Renewed protest in Loreto over oil spill damage
11 February 2018
Eighteen organisations representing many of the indigenous communities affected by oil spills from the leaky and badly-maintained Northern Peru pipeline have started a protest a year after the signing of the Saramurillo Accords. Signed in December 2016 with significant ministerial presence, the accords suggested a fresh and more serious approach on the part of the Kuczynski administration to dealing with the effects of oil spills on local communities. But today, these do not see the progress that was promised.
Initially a 72-hour strike was called as of 6 February. However, the leaders sensed the lack of any proper official response, resorting to declaring their strike as 'indefinite'. By 9 February this had escalated into a major blockade of the rivers along which the petroleum barges pass, and a number of boats were also being held captive. See La Republica.
A government commission has now arrived in Loreto to negotiate. There has been no response so far to the strikers' demand for Mercedes Aráoz, the president of the Council of Ministers, to be present.
The 41 agreements contained in the Saramurillo Accords covered a huge area. At their heart was official acceptance of the need for action on making good the damage done by oil spills, harm which has become ever more serious in the last few years. This covered compensation and proper renovation and maintenance of the pipeline. But also key were the accords on local development, with numerous ministries making promises in areas such as rural electrification, sanitation and education. The accords also included better representation of the communities in various important planning processes. Action was supposed to take place in 2017, mostly in the first six months.
In August, the government published a detailed account of progress up to that date.
Another central point in the accords was the government’s agreement to commission a report by an 'independent' company to address “the true state of the pipeline and suitable measures to assure the safety of all the populations of the five cuencas affected, and how no recurrence can be assured” (Accord number 1). Progress on remediation and renovation was to await the report (Accord number 5). The terms of reference were to be agreed with full community representation, and names were to be supplied for this by the communities within ten days.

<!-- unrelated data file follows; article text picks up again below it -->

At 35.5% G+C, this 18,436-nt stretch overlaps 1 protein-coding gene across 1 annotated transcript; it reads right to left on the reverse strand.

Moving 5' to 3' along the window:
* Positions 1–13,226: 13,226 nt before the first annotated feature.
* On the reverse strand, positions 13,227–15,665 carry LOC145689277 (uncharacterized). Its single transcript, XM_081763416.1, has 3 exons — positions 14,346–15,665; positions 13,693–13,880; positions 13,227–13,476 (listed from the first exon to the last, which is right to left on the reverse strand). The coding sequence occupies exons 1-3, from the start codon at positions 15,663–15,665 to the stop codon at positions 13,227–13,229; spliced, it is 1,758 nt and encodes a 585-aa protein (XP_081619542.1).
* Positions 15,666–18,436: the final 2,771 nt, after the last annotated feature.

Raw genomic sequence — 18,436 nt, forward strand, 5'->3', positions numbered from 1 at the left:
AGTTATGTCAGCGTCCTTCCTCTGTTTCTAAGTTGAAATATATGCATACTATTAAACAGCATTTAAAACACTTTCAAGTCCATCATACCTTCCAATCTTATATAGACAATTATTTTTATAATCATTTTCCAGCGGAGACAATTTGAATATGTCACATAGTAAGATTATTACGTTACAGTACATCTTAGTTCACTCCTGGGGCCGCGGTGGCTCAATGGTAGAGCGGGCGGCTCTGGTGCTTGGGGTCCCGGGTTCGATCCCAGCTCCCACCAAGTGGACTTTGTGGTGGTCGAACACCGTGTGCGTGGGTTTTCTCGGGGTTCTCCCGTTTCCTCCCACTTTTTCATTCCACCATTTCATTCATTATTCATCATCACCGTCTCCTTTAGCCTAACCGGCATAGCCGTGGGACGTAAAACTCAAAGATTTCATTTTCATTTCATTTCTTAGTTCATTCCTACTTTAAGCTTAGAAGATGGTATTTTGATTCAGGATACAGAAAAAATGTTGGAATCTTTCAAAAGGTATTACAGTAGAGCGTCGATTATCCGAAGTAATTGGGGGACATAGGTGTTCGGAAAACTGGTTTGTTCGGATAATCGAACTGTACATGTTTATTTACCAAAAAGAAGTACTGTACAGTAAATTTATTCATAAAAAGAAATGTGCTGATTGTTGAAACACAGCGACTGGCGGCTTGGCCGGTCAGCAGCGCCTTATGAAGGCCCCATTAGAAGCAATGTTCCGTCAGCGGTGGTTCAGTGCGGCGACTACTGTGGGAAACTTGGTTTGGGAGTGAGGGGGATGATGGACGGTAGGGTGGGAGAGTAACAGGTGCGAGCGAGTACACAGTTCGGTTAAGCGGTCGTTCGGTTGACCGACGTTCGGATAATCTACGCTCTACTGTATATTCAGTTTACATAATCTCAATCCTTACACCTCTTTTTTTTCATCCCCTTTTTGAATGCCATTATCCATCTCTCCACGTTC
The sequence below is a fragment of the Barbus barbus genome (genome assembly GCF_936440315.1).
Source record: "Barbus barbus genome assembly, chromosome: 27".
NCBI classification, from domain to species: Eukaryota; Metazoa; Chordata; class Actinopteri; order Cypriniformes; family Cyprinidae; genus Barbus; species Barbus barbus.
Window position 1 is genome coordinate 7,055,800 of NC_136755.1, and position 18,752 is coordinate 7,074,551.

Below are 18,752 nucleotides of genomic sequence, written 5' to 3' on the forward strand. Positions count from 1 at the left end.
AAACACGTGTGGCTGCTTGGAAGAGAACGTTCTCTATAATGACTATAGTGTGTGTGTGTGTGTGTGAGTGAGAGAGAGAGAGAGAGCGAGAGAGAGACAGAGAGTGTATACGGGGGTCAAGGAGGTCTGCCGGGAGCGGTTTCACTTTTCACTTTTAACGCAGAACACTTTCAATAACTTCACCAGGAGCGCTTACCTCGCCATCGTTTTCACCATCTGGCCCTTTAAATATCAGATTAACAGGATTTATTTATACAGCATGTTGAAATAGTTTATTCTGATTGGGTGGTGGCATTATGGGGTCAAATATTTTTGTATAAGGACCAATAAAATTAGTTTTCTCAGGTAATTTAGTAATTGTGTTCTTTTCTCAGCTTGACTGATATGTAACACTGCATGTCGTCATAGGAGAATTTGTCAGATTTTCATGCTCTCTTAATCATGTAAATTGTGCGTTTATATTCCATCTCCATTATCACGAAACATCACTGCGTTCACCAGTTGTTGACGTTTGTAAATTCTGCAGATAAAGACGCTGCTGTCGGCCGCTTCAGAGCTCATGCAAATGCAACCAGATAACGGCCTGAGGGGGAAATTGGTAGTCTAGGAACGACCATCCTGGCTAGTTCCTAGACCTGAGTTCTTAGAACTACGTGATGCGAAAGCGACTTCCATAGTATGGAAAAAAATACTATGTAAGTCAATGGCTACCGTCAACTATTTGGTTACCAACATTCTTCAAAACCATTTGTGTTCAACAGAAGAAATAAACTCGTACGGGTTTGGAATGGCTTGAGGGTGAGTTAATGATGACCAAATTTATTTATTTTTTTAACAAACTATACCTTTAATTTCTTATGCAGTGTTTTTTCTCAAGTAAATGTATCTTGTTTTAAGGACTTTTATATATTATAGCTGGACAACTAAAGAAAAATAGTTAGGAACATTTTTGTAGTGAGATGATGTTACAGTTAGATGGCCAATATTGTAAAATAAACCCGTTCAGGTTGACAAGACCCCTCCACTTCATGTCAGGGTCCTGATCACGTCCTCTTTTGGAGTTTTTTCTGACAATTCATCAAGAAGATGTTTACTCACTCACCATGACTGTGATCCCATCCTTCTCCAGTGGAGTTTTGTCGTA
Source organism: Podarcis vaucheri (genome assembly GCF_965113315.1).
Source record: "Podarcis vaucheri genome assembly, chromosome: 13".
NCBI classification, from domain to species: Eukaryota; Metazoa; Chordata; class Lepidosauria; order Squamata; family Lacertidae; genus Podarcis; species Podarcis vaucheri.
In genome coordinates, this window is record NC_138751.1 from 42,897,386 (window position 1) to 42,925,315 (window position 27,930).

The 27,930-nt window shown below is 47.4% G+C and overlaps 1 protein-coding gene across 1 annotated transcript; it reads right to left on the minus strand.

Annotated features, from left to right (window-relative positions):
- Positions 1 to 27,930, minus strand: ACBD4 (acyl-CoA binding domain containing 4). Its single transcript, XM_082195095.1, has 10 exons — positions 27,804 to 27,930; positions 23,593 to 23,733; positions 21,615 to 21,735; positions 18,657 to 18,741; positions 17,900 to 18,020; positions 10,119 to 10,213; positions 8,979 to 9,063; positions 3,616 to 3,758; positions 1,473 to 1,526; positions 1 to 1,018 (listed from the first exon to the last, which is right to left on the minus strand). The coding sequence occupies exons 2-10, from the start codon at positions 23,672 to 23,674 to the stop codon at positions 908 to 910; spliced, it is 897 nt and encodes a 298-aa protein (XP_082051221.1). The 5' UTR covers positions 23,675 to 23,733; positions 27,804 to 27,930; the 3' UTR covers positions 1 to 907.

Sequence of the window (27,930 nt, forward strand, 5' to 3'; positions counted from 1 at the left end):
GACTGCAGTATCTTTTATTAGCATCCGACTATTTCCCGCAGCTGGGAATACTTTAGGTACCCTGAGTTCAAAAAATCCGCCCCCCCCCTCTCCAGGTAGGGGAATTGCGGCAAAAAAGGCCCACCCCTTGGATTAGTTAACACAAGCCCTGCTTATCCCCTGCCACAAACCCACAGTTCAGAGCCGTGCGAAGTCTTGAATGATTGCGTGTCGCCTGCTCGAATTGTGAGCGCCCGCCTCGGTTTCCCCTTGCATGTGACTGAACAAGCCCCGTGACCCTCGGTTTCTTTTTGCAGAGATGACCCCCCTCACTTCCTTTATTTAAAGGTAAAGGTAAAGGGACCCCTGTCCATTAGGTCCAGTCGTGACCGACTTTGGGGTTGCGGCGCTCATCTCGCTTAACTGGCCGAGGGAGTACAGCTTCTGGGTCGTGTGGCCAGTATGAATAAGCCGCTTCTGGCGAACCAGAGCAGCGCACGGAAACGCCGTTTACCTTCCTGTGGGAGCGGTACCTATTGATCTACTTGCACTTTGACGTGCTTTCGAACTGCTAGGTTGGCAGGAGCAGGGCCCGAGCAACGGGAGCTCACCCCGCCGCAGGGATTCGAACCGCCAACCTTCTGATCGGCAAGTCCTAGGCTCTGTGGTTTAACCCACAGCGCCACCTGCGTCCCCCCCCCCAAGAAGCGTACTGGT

The terms of reference and the tender were to be established within 120 days. The evaluation states that the communities did not supply the names until June. We have found no further comment on the report. Delay in producing the report has held up honouring the key pledge of making good past damage and renovating the pipeline; hence the frustration and protest of today.
Meanwhile all the bids for clean-up operations received in response to the tender were rejected. A second tender is planned.Another important agreement contained in the accords was the creation of a multi-sectoral commission chaired by the transport ministry with community participation. The commission’s brief included drawing up development plans for all the communities affected. Although this has been set up and meetings have taken place, it is as yet unclear whether the commission will be more than just a talking shop.
While the evaluation mentions assessment visits by different ministries, a year later there is no clear indication of any effective development work. Frustration is therefore understandable.
For a recent report on the damage done by the Argentine company Pluspetrol when it controlled the two main sites, see IWGIA.